It is commonplace to hear the statement, “people are basically good.” Though it is admitted that no one is perfect, human wickedness is minimized. Yet if people are basically good, why is sin so universal?
It is often suggested that everybody sins because society has such a negative influence upon us. The problem is seen with our environment, not with our nature. This explanation for the universality of sin begs the question, how did society become corrupt in the first place? If people are born good or innocent, we would expect at least a percentage of them to remain good and sinless. We should be able to find societies that are not corrupt, where the environment has been conditioned by sinlessness rather than sinfulness. Yet the most dedicated-to-righteousness communes we can find still have provisions for dealing with the guilt of sin.
Since the fruit is universally corrupt we look for the root of the problem in the tree. Jesus indicated that a good tree does not produce corrupt fruit. The Bible clearly teaches that our original parents, Adam and Eve, fell in sin. Subsequently, every human being has been born with a sinful and corrupt nature. If the Bible didn’t explicitly teach this, we would have to deduce it rationally from the bare fact of the universality of sin.
Yet the Fall is not simply a question of rational deduction. It is a point of divine revelation. It refers to what we call original sin. Original sin does not refer primarily to the first or original sin committed by Adam and Eve. Original sin refers to the result of the first sin—the corruption of the human race. Original sin refers to the fallen condition in which we are born.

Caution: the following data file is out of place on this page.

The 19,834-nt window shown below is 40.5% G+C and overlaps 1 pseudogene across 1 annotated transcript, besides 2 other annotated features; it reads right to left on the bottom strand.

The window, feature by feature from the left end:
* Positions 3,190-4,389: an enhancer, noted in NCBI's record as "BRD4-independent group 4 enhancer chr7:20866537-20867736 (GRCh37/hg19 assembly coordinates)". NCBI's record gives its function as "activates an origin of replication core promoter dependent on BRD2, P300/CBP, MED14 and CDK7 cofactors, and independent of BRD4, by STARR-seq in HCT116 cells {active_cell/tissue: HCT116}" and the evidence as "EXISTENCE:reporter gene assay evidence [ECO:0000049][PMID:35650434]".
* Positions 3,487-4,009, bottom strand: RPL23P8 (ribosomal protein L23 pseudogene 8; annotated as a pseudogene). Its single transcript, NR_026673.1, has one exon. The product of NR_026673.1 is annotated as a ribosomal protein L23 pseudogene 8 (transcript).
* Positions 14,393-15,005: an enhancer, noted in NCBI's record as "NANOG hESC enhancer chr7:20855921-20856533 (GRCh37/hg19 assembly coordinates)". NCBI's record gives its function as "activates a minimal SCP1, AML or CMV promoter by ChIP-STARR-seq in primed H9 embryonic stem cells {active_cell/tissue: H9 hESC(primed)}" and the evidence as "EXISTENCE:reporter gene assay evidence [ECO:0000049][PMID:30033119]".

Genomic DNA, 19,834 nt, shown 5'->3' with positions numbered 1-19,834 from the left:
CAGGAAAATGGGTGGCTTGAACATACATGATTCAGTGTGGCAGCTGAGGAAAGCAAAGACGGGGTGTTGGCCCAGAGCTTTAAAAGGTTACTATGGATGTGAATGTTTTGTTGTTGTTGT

That the Fall occurred is clear in Scripture. The Fall was devastating. How it came to pass is open to dispute even among Reformed thinkers. The Westminster Confession explains the event simply, much in the manner that Scripture explains it:
Our first parents, being seduced by the subtlety and temptation of Satan, sinned, in eating the forbidden fruit. This their sin, God was pleased, according to His wise and holy counsel, to permit, having purposed to order it to His own glory.
Thus, the Fall occurred. The results, however, reached far beyond Adam and Eve. They not only touched all mankind, but decimated all mankind. We are sinners in Adam. We cannot ask, “When does the individual become a sinner?” For the truth is that human beings come into existence in a state of sinfulness. They are seen by God as sinful because of their solidarity with Adam.
The Westminster Confession again elegantly expresses the results of the Fall, particularly as it relates to human beings:
By this sin they fell from their original righteousness and communion with God, and so became dead in sin, and wholly defiled in all the parts and faculties of soul and body. They being the root of all mankind, the guilt of this sin was imputed, and the same death in sin, and corrupted nature, conveyed to all their posterity descending from them by ordinary generation. From this original corruption, whereby we are utterly indisposed, disabled, and made opposite to all good, and wholly inclined to all evil, do proceed all actual transgressions.
That last phrase is crucial. We are sinners not because we sin. Rather, we sin because we are sinners. Thus David laments, “Surely I was sinful at birth, sinful from the time my mother conceived me” (Psalm 51:5, NIV).
- The universality of sin cannot be accounted for by pointing to societal or environmental factors.
- The universality of sin is explained by the Fall of mankind.
- Original sin does not refer to the first sin, but to the result of that sin.
- All people are born with a sinful nature or “original sin.”
- We all sin because we are sinners by nature.